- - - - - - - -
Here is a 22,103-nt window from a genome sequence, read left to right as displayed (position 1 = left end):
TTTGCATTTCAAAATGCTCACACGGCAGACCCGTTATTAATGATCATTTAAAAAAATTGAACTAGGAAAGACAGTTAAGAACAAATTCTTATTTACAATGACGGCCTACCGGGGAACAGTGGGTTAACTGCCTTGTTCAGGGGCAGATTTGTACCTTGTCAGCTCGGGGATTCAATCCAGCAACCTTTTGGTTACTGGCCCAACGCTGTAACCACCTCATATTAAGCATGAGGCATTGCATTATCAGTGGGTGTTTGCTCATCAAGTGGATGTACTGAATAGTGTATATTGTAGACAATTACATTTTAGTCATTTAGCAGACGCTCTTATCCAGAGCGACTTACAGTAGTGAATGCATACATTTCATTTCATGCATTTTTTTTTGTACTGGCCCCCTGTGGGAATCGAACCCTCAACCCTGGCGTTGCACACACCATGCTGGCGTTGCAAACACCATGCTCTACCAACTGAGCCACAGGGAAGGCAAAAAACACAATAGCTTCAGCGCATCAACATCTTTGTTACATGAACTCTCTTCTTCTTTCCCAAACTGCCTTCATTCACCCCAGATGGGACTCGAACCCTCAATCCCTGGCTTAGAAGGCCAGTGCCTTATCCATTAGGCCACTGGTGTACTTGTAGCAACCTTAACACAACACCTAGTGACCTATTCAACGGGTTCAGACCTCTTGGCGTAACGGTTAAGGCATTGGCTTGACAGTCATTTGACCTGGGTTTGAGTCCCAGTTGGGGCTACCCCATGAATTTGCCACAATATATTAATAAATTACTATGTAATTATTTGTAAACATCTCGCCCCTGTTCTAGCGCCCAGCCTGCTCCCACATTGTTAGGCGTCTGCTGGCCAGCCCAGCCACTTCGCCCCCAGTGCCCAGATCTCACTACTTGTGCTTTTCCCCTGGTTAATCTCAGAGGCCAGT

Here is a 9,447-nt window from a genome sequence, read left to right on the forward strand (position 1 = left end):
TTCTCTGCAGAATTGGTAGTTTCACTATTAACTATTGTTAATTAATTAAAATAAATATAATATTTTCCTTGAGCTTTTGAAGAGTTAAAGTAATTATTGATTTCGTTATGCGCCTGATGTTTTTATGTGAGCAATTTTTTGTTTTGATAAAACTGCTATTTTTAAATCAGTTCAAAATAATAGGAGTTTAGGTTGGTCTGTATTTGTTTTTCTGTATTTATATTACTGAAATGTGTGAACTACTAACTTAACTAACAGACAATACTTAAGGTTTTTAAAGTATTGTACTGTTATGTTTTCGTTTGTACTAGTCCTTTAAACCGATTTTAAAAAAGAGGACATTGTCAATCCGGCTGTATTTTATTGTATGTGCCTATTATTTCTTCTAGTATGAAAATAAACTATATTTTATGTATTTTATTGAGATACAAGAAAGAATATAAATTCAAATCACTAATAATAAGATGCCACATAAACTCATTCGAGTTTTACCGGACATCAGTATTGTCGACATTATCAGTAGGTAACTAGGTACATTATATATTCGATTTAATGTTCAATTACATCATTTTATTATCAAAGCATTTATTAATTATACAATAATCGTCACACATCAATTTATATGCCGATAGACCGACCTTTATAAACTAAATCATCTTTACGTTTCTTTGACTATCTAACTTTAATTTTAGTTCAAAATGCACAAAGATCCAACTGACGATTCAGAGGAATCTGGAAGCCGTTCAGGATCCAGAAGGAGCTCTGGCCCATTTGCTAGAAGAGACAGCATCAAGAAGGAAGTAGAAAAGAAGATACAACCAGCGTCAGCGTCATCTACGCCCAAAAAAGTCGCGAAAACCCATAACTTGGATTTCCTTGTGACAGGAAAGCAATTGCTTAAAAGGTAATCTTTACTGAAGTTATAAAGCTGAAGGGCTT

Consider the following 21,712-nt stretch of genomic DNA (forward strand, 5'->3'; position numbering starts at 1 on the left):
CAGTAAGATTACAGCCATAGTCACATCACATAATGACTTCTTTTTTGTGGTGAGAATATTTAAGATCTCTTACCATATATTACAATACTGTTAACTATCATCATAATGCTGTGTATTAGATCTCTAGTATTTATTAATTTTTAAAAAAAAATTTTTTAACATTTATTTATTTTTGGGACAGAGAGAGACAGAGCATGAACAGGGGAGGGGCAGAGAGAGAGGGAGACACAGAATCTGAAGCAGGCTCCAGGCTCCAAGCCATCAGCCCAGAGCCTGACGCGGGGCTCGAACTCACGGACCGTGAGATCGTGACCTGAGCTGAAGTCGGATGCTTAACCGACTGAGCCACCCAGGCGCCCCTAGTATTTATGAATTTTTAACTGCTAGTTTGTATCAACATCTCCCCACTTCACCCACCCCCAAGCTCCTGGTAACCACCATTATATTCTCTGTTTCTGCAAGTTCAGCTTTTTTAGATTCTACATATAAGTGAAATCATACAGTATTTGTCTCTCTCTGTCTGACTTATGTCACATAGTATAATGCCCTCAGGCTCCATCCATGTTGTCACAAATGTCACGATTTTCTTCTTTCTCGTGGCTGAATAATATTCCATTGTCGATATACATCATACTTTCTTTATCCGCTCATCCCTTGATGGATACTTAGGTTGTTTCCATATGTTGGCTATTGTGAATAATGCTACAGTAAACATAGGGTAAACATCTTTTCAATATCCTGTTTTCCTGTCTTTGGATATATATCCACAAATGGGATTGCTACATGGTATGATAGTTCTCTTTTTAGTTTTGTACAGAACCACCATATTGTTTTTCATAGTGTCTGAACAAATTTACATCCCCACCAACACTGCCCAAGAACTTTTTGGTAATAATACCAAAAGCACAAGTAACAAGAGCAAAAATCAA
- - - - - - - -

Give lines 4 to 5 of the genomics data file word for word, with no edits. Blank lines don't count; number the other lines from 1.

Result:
TTCTCTGCAGAATTGGTAGTTTCACTATTAACTATTGTTAATTAATTAAAATAAATATAATATTTTCCTTGAGCTTTTGAAGAGTTAAAGTAATTATTGATTTCGTTATGCGCCTGATGTTTTTATGTGAGCAATTTTTTGTTTTGATAAAACTGCTATTTTTAAATCAGTTCAAAATAATAGGAGTTTAGGTTGGTCTGTATTTGTTTTTCTGTATTTATATTACTGAAATGTGTGAACTACTAACTTAACTAACAGACAATACTTAAGGTTTTTAAAGTATTGTACTGTTATGTTTTCGTTTGTACTAGTCCTTTAAACCGATTTTAAAAAAGAGGACATTGTCAATCCGGCTGTATTTTATTGTATGTGCCTATTATTTCTTCTAGTATGAAAATAAACTATATTTTATGTATTTTATTGAGATACAAGAAAGAATATAAATTCAAATCACTAATAATAAGATGCCACATAAACTCATTCGAGTTTTACCGGACATCAGTATTGTCGACATTATCAGTAGGTAACTAGGTACATTATATATTCGATTTAATGTTCAATTACATCATTTTATTATCAAAGCATTTATTAATTATACAATAATCGTCACACATCAATTTATATGCCGATAGACCGACCTTTATAAACTAAATCATCTTTACGTTTCTTTGACTATCTAACTTTAATTTTAGTTCAAAATGCACAAAGATCCAACTGACGATTCAGAGGAATCTGGAAGCCGTTCAGGATCCAGAAGGAGCTCTGGCCCATTTGCTAGAAGAGACAGCATCAAGAAGGAAGTAGAAAAGAAGATACAACCAGCGTCAGCGTCATCTACGCCCAAAAAAGTCGCGAAAACCCATAACTTGGATTTCCTTGTGACAGGAAAGCAATTGCTTAAAAGGTAATCTTTACTGAAGTTATAAAGCTGAAGGGCTT

Consider the following 21,712-nt stretch of genomic DNA (forward strand, 5'->3'; position numbering starts at 1 on the left):